Presentation Authors: Ricardo Alvim*, Nathan Wong, New York, NY, Amy Tin, New Tork, NY, Renato Fonseca, Daniel Sjoberg, Ari Hakimi, Paul Russo, Jonathan Coleman, New York, NY
Introduction: There are conflicting reports suggesting that hilar tumors are associated worse oncologic outcomes and that these patients should undergo radical nephrectomy. Herein, we evaluated our outcomes of patients with hilar tumors or non-hilar tumors managed with either partial nephrectomy (PN) or radical nephrectomy (RN).
Methods: Between 2008-2018, we performed a retrospective review of patients with a solitary renal mass (size < 5cm) who were scheduled to undergo either PN or RN at MSKCC. Patients were stratified based on tumor location (hilar vs non-hilar) and scheduled procedure (PN vs RN). Hilar tumors were defined as those at medial position, abutting the renal artery and/or vein or its segmental branches, identified on pre-operative axial imaging and subsequently confirmed intra-operatively. The Kaplan-Meier method was used to estimate recurrence-free (RFS), cancer-specific (CSS) and overall survival (OS). The log-rank test was used to test for differences between groups
Results: Among the 2022 included patients, 444 had hilar tumors (323 scheduled for PN, 121 RN) and 1578 (all scheduled for PN) had non-hilar tumors. Median follow-up for survivors was 3.4 (IQR 1.4, 6.0) years following surgery. A higher proportion of patients with hilar tumors scheduled to undergo PN were converted to RN compared to non-hilar tumors (5.6 vs 0.7%, difference 4.9%, 95% CI 2.3% 7%, p < 0.0001). Positive margin rates following PN for hilar and non-hilar tumors were similar (5.6 vs 5.1%; p = 0.7). Mean eGFR at 6 months post-operatively was lower in hilar tumors compared to non-hilar (67 vs 74 ml/min/1.73m2; p < 0.0001). Hilar tumors had more grade 2 or higher complications (within 30 days of surgery) compared to non-hilar tumors (13% vs 8.5%; p = 0.017). Among all patients who were scheduled to undergo PN, 28 patients had a recurrence. Compared to non-hilar tumors, hilar tumors had no significant differences in RFS (p = 0.8), CSS (p = 0.4) or OS (p = 0.2). Among patients with hilar tumors, patients who had a planned PN had similar rates of grade 2 or higher complications compared to those with a planned RN (13 vs 10%; p = 0.4). Among those with hilar tumors, patients who were planned to undergo PN had similar RFS (p = 0.2) and CSS (p = 0.4) compared to patients who were planned to undergo RN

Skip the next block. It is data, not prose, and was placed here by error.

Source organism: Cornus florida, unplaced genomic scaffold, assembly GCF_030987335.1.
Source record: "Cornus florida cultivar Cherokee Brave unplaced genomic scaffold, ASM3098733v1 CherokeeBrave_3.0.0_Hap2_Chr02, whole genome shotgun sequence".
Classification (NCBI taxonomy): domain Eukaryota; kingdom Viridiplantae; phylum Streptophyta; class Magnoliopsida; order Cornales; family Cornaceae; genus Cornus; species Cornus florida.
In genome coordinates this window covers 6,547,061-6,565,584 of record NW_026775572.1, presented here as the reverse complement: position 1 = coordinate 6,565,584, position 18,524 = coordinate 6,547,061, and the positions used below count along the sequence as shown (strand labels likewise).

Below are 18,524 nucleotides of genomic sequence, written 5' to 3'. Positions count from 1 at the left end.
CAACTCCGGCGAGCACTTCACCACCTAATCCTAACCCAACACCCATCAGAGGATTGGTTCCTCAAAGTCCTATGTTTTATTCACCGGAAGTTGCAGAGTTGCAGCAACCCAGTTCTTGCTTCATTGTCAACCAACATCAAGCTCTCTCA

Conclusions: PN for hilar tumors < 5cm is safe with a relatively low complication rate and feasible with similar oncologic outcomes as PN for non-hilar tumors, as well as RN for hilar tumors, of similar size. A renal tumor located at the hilum should not discourage urologists from performing a PN